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US Grants Sanctions Relief to Iran; Nuke Talks in Balance 

FILE - A worker rides a bicycle in front of the reactor building of the Bushehr nuclear power plant, just outside the southern city of Bushehr, Iran, Oct. 26, 2010.

The Biden administration on Friday restored some sanctions relief to Iran's civil nuclear program as talks aimed at salvaging the languishing 2015 nuclear deal enter a critical phase.

As U.S. negotiators head back to Vienna for what could be a make-or-break session, Secretary of State Antony Blinken signed several sanctions waivers related to Iran's civilian nuclear activities. The move reverses the Trump administration's decision to rescind them.

The waivers are intended to entice Iran to return to compliance with the 2015 deal that it has been violating since former President Donald Trump withdrew from the agreement in 2018 and reimposed U.S. sanctions. Iran says it is not respecting the terms of the deal because the U.S. pulled out of it first. Iran has demanded the restoration of all sanctions relief it was promised under the deal to return to compliance.

Friday's move lifts the sanctions threat against foreign countries and companies from Russia, China and Europe that had been cooperating with nonmilitary parts of Iran's nuclear program under the terms of the 2015 deal, known as the Joint Comprehensive Plan of Action, or JCPOA.

The Trump administration had ended the "civ-nuke" waivers in May 2020 as part of its "maximum pressure" campaign against Iran that began when Trump withdrew the U.S. from the deal, complaining that it was the worst diplomatic agreement ever negotiated and gave Iran a pathway to developing a bomb.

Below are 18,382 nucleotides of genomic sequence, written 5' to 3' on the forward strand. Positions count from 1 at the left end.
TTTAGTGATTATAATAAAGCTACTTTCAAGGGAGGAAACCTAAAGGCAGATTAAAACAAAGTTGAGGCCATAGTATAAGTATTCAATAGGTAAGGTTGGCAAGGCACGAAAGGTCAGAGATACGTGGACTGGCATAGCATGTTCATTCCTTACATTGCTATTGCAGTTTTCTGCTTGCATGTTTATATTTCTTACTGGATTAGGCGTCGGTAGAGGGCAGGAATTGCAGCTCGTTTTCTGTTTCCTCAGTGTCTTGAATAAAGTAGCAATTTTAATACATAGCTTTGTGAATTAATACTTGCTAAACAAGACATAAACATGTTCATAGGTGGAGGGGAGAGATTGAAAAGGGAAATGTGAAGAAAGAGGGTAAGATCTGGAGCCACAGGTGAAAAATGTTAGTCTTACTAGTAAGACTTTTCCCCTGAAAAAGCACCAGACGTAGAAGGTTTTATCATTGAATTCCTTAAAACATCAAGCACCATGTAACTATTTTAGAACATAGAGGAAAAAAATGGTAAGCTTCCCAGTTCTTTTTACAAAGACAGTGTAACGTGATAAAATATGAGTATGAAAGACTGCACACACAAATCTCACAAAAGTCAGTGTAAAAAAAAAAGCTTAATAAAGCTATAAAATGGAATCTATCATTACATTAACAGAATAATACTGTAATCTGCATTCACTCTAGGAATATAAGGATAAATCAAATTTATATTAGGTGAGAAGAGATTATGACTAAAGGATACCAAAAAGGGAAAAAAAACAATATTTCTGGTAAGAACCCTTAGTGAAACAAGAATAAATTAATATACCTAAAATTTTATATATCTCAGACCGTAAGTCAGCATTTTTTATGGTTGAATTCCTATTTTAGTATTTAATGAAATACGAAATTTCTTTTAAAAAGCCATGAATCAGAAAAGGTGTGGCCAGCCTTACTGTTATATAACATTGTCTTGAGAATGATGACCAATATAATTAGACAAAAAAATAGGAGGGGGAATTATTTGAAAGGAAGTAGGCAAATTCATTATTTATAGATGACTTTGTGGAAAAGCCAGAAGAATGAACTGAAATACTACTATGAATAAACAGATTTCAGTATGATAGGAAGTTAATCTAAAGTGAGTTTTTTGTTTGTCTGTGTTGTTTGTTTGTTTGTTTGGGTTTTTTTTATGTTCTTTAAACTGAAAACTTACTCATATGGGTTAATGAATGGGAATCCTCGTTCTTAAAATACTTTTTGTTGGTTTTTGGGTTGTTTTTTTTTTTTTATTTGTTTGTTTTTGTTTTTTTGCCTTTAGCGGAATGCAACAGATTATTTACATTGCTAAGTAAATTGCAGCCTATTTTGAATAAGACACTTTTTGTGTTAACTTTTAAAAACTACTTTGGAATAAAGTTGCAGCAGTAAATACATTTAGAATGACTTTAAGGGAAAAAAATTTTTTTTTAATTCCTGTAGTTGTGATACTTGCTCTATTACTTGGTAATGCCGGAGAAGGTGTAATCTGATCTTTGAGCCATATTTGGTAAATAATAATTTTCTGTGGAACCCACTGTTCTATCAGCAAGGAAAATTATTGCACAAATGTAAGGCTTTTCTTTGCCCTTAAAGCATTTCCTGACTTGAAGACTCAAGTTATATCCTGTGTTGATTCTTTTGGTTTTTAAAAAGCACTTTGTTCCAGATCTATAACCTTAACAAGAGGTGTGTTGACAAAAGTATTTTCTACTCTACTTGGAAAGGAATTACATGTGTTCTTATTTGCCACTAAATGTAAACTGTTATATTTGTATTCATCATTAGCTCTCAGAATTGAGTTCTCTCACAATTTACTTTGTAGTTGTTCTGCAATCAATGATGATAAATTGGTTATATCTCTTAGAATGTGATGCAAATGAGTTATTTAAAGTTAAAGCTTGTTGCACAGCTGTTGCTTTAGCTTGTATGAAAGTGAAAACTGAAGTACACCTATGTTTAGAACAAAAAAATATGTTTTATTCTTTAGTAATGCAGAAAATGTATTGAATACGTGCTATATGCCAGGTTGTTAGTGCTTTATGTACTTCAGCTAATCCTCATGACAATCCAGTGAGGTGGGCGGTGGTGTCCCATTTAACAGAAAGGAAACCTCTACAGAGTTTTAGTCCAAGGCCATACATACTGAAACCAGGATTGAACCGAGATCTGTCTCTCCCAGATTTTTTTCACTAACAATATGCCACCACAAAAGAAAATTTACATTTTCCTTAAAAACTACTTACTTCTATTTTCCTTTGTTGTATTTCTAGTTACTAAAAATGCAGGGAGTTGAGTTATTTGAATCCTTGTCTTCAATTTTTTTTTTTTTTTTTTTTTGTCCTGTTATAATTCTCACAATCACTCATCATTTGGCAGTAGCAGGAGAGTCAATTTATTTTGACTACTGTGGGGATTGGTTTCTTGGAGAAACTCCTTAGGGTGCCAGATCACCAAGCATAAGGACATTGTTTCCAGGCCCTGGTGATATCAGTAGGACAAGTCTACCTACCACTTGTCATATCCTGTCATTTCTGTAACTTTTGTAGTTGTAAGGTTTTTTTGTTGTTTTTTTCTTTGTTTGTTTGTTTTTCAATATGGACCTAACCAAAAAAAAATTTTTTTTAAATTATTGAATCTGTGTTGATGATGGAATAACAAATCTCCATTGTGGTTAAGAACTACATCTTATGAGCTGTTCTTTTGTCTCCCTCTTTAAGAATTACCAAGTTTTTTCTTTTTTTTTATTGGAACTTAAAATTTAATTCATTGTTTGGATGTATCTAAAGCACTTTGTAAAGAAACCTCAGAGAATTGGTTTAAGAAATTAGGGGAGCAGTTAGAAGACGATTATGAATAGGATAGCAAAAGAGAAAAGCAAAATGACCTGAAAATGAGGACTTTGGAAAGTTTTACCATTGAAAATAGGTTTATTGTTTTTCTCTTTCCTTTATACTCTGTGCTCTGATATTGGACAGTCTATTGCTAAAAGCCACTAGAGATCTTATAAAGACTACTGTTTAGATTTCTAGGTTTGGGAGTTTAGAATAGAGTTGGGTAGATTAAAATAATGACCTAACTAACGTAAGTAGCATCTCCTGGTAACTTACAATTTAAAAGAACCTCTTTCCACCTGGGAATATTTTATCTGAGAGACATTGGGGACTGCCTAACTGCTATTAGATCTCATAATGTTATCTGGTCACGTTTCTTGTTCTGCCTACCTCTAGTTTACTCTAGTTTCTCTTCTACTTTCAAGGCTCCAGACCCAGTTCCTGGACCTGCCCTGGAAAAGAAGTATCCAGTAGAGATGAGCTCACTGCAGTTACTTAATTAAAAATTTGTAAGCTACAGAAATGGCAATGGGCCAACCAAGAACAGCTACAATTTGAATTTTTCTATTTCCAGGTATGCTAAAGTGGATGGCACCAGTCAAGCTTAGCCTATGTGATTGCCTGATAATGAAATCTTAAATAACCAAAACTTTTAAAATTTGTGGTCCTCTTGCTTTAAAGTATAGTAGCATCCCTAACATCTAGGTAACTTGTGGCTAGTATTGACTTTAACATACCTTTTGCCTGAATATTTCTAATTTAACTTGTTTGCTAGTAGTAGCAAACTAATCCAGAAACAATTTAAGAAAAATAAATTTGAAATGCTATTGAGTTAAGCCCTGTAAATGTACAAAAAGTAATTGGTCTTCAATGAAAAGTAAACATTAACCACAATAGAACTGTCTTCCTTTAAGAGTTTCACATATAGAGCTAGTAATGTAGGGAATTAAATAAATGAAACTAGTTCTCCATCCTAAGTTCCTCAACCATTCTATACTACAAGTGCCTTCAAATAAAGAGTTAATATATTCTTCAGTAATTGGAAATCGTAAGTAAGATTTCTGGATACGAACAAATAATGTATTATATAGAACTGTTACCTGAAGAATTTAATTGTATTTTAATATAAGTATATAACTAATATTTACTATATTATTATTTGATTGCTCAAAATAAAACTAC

Little progress

As a presidential candidate, Joe Biden made a U.S. return to the nuclear deal a priority and his administration has pursued that goal, but there has been little progress toward that end since he took office a year ago. Administration officials said the waivers were being restored to help push the Vienna negotiations forward.

"The waiver with respect to these activities is designed to facilitate discussions that would help to close a deal on a mutual return to full implementation of the JCPOA and lay the groundwork for Iran's return to performance of its JCPOA commitments," the State Department said in a notice to Congress that announced the move.

"It is also designed to serve U.S. nonproliferation and nuclear safety interests and constrain Iran's nuclear activities," the department said. "It is being issued as a matter of policy discretion with these objectives in mind, and not pursuant to a commitment or as part of a quid pro quo. We are focused on working with partners and allies to counter the full range of threats that Iran poses."

A copy of the State Department notice and the actual waivers signed by Blinken were obtained by The Associated Press.

FILE - The nuclear water reactor of Arak, south of Tehran, Iran, is seen in a handout picture released by Iran's Atomic Energy Organization.
FILE - The nuclear water reactor of Arak, south of Tehran, Iran, is seen in a handout picture released by Iran's Atomic Energy Organization.

The waivers permit foreign countries and companies to work on civilian projects at Iran's Bushehr nuclear power station, its Arak heavy water plant and the Tehran Research Reactor. Former Secretary of State Mike Pompeo had revoked the waivers in May 2020, accusing Iran of "nuclear extortion" for continuing and expanding work at the sites.

Not a 'concession'

Critics of the nuclear deal who lobbied Trump to withdraw from it protested, arguing that even if the Biden administration wants to return to the 2015 deal it should at least demand some concessions from Iran before up front granting it sanctions relief.

"From a negotiating perspective, they look desperate: we'll waive sanctions before we even have a deal, just say yes to anything!" said Rich Goldberg, a vocal deal opponent who is a senior adviser to the hawkish Foundation for Defense of Democracies.

One senior State Department official familiar with the waivers maintained that the move is not a "concession" to Iran and was being taken "in our vital national interest as well as the interest of the region and the world." The official was not authorized to discuss the matter publicly and spoke on condition of anonymity.